Texas State University announced Nov. 21 its teacher education program was selected as a Raising Texas Teachers partner, an initiative supported by the Charles Butt Foundation. The 10-year, $50 million program was launched in 2017 with the goal of every student in every classroom in the state having an effective teacher.

The program has a multifold approach to recruit, train and retain teachers throughout Texas, especially as the number of teachers entering or staying in the field has declined and area school districts have felt the strain.

The program also has four short-term and four long-term goals to aid in this endeavor, including increasing the number, quality and diversity of teacher candidates enrolling in universities partnered with the Charles Butt Foundation and ensuring the demographics of the teaching workforce are on par with the student population in Texas.

Texas State is now one of 16 universities participating in the program.

"This recognition speaks to our university’s historic roots as a teacher's college up to our role today in graduating more teachers fully prepared for the classroom than any other university in Texas,” said Michael O’Malley, dean of the College of Education at Texas State, in a statement. “Working with the Charles Butt Foundation has been a transformative partnership for our teacher education program that benefits not only our students but the children they will educate throughout their careers.”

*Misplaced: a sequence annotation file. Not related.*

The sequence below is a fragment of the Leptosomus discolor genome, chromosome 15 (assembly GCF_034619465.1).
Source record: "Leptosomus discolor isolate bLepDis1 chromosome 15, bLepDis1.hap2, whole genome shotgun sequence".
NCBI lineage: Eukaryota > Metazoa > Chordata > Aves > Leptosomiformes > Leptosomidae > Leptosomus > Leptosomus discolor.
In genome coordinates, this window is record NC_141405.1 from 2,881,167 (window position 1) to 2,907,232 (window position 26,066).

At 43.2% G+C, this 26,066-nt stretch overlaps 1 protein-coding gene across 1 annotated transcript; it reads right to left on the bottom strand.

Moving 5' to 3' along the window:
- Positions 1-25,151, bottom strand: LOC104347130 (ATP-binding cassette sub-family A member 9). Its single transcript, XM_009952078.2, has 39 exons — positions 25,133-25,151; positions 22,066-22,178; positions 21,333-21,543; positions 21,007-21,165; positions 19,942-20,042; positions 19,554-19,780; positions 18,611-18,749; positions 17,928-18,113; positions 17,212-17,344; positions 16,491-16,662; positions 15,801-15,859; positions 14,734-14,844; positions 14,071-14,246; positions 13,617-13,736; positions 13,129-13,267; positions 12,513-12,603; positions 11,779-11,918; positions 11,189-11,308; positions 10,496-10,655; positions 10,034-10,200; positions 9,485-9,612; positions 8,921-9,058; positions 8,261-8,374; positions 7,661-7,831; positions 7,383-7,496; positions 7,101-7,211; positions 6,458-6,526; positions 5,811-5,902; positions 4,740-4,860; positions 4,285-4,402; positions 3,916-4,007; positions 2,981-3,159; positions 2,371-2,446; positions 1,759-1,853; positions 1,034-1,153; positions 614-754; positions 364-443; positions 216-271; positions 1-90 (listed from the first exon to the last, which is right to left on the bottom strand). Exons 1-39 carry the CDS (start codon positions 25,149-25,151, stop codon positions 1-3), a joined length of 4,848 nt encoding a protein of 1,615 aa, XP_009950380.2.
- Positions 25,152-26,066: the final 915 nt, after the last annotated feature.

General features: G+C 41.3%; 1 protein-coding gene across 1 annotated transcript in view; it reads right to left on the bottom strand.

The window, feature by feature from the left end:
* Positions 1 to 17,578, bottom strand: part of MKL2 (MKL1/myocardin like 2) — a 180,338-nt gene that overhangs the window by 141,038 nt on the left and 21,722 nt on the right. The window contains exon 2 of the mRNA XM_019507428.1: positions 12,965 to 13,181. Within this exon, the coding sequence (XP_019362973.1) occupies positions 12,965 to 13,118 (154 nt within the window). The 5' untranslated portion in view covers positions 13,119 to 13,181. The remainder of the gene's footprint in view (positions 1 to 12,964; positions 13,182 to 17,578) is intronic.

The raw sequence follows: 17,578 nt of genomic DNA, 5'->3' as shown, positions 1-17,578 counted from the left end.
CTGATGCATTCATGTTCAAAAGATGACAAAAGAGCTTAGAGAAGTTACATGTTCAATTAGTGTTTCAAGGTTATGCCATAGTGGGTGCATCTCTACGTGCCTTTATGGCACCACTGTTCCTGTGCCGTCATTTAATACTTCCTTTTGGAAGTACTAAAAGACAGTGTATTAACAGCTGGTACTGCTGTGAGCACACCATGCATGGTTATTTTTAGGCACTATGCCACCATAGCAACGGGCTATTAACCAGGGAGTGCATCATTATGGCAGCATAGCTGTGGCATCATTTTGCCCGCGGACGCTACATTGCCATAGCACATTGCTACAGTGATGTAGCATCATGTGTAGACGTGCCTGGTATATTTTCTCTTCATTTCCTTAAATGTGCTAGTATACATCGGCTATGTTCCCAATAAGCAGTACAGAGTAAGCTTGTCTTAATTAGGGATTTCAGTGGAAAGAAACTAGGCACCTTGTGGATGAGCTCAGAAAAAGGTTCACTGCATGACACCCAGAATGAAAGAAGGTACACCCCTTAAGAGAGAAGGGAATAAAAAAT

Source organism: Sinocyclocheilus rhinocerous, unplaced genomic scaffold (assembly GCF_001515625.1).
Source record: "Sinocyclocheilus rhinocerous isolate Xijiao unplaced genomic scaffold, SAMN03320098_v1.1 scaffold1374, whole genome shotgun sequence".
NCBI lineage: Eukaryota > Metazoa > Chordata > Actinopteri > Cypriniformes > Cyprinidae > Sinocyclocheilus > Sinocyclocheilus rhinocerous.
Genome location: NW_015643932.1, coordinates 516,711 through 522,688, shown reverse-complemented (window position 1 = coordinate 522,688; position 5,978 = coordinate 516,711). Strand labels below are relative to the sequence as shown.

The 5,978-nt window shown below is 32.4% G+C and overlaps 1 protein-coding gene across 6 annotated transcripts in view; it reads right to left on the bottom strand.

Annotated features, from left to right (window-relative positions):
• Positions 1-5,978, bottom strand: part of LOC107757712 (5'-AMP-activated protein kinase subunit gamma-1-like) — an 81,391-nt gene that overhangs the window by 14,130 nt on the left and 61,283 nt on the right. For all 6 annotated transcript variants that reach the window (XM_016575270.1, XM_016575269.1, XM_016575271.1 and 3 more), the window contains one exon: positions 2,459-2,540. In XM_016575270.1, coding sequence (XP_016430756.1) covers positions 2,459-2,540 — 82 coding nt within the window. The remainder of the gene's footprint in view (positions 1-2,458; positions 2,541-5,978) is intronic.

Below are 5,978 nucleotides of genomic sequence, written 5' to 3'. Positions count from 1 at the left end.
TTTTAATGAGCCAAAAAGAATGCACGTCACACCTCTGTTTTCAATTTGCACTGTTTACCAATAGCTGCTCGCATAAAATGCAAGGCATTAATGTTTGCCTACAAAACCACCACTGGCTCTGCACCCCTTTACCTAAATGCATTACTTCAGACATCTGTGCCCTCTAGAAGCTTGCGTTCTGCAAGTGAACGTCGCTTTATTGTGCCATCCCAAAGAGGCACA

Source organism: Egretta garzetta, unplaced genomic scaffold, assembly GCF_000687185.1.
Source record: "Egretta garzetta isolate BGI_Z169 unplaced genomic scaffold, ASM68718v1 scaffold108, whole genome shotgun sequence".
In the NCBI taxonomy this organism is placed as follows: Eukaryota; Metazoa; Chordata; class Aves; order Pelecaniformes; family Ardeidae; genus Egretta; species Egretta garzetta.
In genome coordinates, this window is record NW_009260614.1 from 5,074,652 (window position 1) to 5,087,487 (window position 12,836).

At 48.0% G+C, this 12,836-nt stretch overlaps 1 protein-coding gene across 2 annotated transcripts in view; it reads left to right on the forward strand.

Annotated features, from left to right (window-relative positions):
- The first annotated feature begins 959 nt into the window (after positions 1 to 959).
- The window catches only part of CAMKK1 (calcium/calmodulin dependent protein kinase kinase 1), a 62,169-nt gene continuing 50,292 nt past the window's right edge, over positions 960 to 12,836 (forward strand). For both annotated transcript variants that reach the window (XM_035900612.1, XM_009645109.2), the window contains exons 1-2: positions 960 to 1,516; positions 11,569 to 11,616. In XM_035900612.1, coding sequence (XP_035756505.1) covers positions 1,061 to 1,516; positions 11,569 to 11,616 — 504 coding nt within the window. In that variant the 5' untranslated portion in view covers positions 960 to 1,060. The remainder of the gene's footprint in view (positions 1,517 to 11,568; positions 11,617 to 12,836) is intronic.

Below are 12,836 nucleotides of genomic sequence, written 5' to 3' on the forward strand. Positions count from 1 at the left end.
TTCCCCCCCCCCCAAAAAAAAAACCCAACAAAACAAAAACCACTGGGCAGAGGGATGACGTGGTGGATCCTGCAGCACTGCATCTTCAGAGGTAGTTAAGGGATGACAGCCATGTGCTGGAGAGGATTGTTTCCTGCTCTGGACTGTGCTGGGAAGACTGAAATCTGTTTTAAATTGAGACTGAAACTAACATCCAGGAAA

To secure partnership, the university participated in a "competitive" request for proposal process. The process is meant to identify the top university-based teacher programs in the state.

Teacher candidates coming from Texas State can apply for the Charles Butt Scholarship, an $8,000 a year scholarship to help cover the cost of attending university for up to four years. The scholarship also provides mentorship and development assistance and, overall, is meant to help recruit potential teachers.

In addition to the Charles Butt Scholarship, the university has secured $3 million in stipends for students in teacher residencies.

Texas State students in residency work with kindergarten through fifth grade students at various school districts in the area, including San Marcos, Lockhart, Hutto and Manor ISDs. The university is also in the process of adding a residency within Austin ISD.

“The residency is different from the standard pathway taken by education students, because it provides the continuity of being in the same classroom for the entire school year,” O’Malley said in the statement. “Placement in the same classroom for field work and student teaching allows for a deeper immersion into the culture of the classroom community and the formation of stronger, more supportive relationships with cooperating teachers, school leaders, students and their families.”